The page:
I don’t even want to type it, but it’s my final week in the States, and although I’ve said similar things on previous occasions, this really will be the last for a long time.
For the remaining days, me and Grace are heading out of Denver and off to explore different places. First up is a cabin in a place called Coal Creek Canyon.
The cabin sits on land owned by Grace’s family, and was built by them sometime in the early 70s. From the way she spoke about it, I thought it was going to be some sort of shack – a tin roof held up by a couple of bits of string. Instead, it was like a proper house in the woods, complete with classic furnishings. I mean, how cool is this fridge?
The land itself is nestled in the forest near a tiny village in the ‘mountains’ – roughly 9000 feet above sea level. For a bit of comparison, the peak of Ben Nevis (the highest mountain in the UK) is around 4000; the City of Denver itself clocks in at 5000. For those not familiar with that sort of altitude, it really screws with your breathing. I’m out of puff after walking up some of the steeper streets in Glasgow, so a short trek in the woods can rapidly take it out of you. Far easier to sit outside and drink champagne.
Despite being close to power lines and paved roads, the area felt fairly isolated and cut off. It may have been my unfamiliarity with all of the barbed wire and ‘No Trespassing’ signs, coming from a place like Scotland (thank you Land Reform (Scotland) Act 2003!), or perhaps just from watching too many American horror films, but there was definitely something potentially eery about the place.
It didn’t help that we had to cross somebody else’s land in order to get to the cabin, or indeed that we found the gates we had come through on the first day padlocked the next. I had Jeepers Creepers-esque images of a shotgun toting lunatic forcing us to drive 100mph at a barbed wire fence in order to escape.
Luckily, that didn’t happen.
The highlight was obviously this tyre swing though. Who doesn’t love a tyre swing? Sure, it might have been a bit threadbare, but I’m sure I recall something from my rock climbing days (don’t give me that look) about how even a single thread of those ropes could hold the weight of a person.
That’s what I told myself anyway.
Being the intrepid adventurer, I climbed to the highest possible level and jumped off into the unknown. The rope did its job, but my aim proved to be terrible, and I crashed straight into a tree, nigh on ripping out all of the piercings on my right ear.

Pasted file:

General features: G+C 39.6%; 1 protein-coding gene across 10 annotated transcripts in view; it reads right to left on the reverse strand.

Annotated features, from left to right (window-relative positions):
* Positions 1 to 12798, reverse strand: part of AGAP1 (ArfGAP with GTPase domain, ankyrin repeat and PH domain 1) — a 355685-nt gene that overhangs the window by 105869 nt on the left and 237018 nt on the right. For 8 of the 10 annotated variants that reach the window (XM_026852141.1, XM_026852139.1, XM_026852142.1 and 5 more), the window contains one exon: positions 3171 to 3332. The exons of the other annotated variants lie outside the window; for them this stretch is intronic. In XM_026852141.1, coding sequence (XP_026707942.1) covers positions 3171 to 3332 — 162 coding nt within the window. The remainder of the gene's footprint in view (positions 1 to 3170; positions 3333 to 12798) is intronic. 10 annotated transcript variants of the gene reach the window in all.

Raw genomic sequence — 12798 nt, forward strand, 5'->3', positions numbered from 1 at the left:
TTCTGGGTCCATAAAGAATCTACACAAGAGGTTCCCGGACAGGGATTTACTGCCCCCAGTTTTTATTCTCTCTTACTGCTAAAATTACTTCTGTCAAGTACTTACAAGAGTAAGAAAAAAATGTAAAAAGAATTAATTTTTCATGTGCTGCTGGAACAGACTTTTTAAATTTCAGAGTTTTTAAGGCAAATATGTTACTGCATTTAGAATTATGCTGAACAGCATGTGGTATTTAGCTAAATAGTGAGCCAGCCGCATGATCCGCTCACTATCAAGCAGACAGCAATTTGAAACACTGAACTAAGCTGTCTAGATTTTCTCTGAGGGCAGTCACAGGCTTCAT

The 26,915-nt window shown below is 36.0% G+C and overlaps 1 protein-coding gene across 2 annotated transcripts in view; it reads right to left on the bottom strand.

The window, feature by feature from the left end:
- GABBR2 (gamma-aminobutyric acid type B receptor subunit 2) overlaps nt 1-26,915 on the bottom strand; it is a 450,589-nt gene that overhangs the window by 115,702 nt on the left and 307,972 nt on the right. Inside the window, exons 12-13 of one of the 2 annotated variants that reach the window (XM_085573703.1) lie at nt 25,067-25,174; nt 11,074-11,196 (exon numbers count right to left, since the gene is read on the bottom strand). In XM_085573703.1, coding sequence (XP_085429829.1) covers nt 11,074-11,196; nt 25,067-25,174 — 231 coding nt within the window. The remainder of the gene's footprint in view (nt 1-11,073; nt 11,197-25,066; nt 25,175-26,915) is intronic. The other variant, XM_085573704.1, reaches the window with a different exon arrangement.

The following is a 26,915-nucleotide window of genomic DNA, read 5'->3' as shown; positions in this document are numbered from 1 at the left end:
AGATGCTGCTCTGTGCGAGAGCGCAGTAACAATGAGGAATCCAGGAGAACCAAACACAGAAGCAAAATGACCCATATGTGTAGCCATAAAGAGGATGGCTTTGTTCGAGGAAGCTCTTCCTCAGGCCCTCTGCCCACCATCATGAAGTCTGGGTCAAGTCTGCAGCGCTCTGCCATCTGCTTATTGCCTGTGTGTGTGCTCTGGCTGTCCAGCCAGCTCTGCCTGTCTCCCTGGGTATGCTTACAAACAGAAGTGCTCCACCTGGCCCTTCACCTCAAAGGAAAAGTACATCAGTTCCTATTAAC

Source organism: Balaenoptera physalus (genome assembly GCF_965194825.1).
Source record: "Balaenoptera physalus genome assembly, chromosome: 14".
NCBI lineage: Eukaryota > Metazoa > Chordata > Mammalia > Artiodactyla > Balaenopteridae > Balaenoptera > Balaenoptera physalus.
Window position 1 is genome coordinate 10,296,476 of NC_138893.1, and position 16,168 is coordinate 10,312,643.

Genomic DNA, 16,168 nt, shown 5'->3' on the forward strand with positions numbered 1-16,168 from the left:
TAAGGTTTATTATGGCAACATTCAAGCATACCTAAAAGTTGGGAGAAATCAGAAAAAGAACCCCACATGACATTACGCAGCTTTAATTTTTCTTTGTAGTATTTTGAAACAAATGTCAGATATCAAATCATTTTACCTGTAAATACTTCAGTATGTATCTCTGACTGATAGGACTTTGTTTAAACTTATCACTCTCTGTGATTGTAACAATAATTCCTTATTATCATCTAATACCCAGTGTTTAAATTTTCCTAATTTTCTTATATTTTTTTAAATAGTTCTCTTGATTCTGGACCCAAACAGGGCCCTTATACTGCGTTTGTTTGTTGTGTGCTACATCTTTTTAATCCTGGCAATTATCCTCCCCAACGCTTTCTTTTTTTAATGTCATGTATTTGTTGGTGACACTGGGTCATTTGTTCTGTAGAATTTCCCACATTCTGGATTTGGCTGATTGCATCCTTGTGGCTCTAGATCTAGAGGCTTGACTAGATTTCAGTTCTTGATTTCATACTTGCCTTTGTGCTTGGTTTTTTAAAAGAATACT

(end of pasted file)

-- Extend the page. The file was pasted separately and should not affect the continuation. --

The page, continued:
Grace was far more graceful. (no pun intended)
It wasn’t till later when we were looking at the pictures and decided that there was something even more odd about the whole thing. After all, those were wee stones… and this area regularly gets covered in a substantial amount of snow. How on earth did they stay balanced? We returned the next day to investigate, and this is what we found…
Whilst it should probably have helped to discover the reason for the rock’s uncanny ability to balance despite the elements, this revelation just raised more questions. Who would do something like that, and how? It’s not as if those type of rocks were just lying around, nor could the precise size of hole have been made by just any old drilling equipment.
Anyway, we heated up some toasted sandwiches we had bought earlier in the day from a place in Denver called Snarf’s (best name ever?), and drank some expensive whiskey-cask aged port whilst we played Scrabble. Apparently individuals in a two player game should be obtaining a score of about 300-400.
Instead, I proved my manly credentials by having Grace build a fire, and we read Gary Larson cartoons together.
The next day I tried my hand at chopping wood. I’ve always fancied myself as being one to operate an axe – be it as some type of macho outdoor camping type (I’ve got the beard for it at least), or just wielding one like a maniac.
That and it was clearly the wrong type of wood.